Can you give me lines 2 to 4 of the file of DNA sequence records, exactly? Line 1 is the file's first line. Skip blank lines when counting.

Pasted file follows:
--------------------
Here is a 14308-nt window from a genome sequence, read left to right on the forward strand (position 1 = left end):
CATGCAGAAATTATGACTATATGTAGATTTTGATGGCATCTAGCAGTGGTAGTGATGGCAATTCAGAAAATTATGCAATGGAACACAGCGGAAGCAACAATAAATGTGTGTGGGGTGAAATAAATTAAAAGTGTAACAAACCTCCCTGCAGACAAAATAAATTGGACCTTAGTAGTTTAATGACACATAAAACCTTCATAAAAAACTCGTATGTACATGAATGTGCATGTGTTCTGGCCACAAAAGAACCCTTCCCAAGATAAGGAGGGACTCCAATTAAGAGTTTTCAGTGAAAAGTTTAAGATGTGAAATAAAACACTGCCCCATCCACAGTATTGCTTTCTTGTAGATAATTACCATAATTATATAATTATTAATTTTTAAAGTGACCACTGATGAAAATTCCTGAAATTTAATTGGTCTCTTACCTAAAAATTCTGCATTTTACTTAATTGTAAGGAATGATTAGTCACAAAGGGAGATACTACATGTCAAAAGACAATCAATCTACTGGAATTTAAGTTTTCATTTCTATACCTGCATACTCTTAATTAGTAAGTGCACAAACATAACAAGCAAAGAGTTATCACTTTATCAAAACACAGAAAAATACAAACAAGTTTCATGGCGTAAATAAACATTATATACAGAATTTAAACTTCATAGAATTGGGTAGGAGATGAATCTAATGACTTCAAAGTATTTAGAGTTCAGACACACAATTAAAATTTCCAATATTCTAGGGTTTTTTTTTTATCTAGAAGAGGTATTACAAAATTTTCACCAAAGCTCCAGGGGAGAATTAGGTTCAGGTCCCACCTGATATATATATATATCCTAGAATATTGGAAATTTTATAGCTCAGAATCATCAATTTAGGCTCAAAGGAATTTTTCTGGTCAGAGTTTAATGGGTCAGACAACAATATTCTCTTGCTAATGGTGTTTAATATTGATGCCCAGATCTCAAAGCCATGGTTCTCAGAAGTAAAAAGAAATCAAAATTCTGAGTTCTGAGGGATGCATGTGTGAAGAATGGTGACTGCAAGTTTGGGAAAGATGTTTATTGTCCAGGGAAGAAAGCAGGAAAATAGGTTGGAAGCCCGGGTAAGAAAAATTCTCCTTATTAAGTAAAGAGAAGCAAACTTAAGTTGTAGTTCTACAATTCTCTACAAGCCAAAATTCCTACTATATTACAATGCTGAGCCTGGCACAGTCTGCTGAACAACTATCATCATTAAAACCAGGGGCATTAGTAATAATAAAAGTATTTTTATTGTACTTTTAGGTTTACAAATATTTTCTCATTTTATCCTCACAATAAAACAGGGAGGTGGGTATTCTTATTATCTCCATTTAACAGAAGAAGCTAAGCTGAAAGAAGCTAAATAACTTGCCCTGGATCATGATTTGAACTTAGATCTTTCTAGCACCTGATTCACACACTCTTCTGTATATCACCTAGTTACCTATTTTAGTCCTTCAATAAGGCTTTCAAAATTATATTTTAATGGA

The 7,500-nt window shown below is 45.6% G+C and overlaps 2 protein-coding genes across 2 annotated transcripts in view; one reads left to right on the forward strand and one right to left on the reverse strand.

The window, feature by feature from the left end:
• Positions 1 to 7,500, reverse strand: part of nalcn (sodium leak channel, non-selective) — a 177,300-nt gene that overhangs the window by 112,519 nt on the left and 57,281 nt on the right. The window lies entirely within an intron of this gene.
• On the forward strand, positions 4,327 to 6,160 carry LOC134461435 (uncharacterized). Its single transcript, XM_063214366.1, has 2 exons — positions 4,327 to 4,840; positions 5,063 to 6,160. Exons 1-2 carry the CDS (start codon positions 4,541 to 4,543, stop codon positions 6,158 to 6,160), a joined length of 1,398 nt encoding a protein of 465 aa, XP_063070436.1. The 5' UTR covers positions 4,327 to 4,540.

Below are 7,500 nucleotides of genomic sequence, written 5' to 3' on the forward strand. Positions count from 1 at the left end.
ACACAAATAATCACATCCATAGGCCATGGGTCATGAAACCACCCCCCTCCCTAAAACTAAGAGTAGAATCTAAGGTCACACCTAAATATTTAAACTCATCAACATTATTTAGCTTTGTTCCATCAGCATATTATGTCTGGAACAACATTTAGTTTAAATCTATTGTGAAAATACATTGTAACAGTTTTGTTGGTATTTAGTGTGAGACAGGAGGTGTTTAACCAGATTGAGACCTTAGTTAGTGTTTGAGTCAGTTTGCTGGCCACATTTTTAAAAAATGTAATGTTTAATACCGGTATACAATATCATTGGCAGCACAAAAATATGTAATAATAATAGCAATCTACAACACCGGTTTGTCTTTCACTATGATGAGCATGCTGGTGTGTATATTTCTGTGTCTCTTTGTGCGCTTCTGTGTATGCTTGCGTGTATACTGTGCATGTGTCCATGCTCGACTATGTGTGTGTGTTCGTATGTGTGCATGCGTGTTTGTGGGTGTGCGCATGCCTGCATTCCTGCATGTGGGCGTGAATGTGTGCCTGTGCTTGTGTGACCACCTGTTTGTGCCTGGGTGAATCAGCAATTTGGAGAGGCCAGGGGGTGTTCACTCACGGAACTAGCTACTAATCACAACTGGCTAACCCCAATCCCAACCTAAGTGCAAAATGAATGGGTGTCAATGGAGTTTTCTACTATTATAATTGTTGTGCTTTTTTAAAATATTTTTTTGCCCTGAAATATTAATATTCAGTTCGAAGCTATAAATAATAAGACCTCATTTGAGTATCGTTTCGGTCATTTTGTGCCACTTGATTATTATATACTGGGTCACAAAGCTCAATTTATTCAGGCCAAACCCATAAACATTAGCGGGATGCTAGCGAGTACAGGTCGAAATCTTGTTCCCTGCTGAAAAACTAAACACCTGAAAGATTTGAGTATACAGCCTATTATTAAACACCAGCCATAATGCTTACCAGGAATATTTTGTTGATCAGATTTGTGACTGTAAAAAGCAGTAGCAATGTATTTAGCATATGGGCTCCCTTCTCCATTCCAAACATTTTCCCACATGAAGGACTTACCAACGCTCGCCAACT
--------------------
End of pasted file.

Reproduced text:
CATGCAGAAATTATGACTATATGTAGATTTTGATGGCATCTAGCAGTGGTAGTGATGGCAATTCAGAAAATTATGCAATGGAACACAGCGGAAGCAACAATAAATGTGTGTGGGGTGAAATAAATTAAAAGTGTAACAAACCTCCCTGCAGACAAAATAAATTGGACCTTAGTAGTTTAATGACACATAAAACCTTCATAAAAAACTCGTATGTACATGAATGTGCATGTGTTCTGGCCACAAAAGAACCCTTCCCAAGATAAGGAGGGACTCCAATTAAGAGTTTTCAGTGAAAAGTTTAAGATGTGAAATAAAACACTGCCCCATCCACAGTATTGCTTTCTTGTAGATAATTACCATAATTATATAATTATTAATTTTTAAAGTGACCACTGATGAAAATTCCTGAAATTTAATTGGTCTCTTACCTAAAAATTCTGCATTTTACTTAATTGTAAGGAATGATTAGTCACAAAGGGAGATACTACATGTCAAAAGACAATCAATCTACTGGAATTTAAGTTTTCATTTCTATACCTGCATACTCTTAATTAGTAAGTGCACAAACATAACAAGCAAAGAGTTATCACTTTATCAAAACACAGAAAAATACAAACAAGTTTCATGGCGTAAATAAACATTATATACAGAATTTAAACTTCATAGAATTGGGTAGGAGATGAATCTAATGACTTCAAAGTATTTAGAGTTCAGACACACAATTAAAATTTCCAATATTCTAGGGTTTTTTTTTTATCTAGAAGAGGTATTACAAAATTTTCACCAAAGCTCCAGGGGAGAATTAGGTTCAGGTCCCACCTGATATATATATATATCCTAGAATATTGGAAATTTTATAGCTCAGAATCATCAATTTAGGCTCAAAGGAATTTTTCTGGTCAGAGTTTAATGGGTCAGACAACAATATTCTCTTGCTAATGGTGTTTAATATTGATGCCCAGATCTCAAAGCCATGGTTCTCAGAAGTAAAAAGAAATCAAAATTCTGAGTTCTGAGGGATGCATGTGTGAAGAATGGTGACTGCAAGTTTGGGAAAGATGTTTATTGTCCAGGGAAGAAAGCAGGAAAATAGGTTGGAAGCCCGGGTAAGAAAAATTCTCCTTATTAAGTAAAGAGAAGCAAACTTAAGTTGTAGTTCTACAATTCTCTACAAGCCAAAATTCCTACTATATTACAATGCTGAGCCTGGCACAGTCTGCTGAACAACTATCATCATTAAAACCAGGGGCATTAGTAATAATAAAAGTATTTTTATTGTACTTTTAGGTTTACAAATATTTTCTCATTTTATCCTCACAATAAAACAGGGAGGTGGGTATTCTTATTATCTCCATTTAACAGAAGAAGCTAAGCTGAAAGAAGCTAAATAACTTGCCCTGGATCATGATTTGAACTTAGATCTTTCTAGCACCTGATTCACACACTCTTCTGTATATCACCTAGTTACCTATTTTAGTCCTTCAATAAGGCTTTCAAAATTATATTTTAATGGA

The 7,500-nt window shown below is 45.6% G+C and overlaps 2 protein-coding genes across 2 annotated transcripts in view; one reads left to right on the forward strand and one right to left on the reverse strand.

The window, feature by feature from the left end: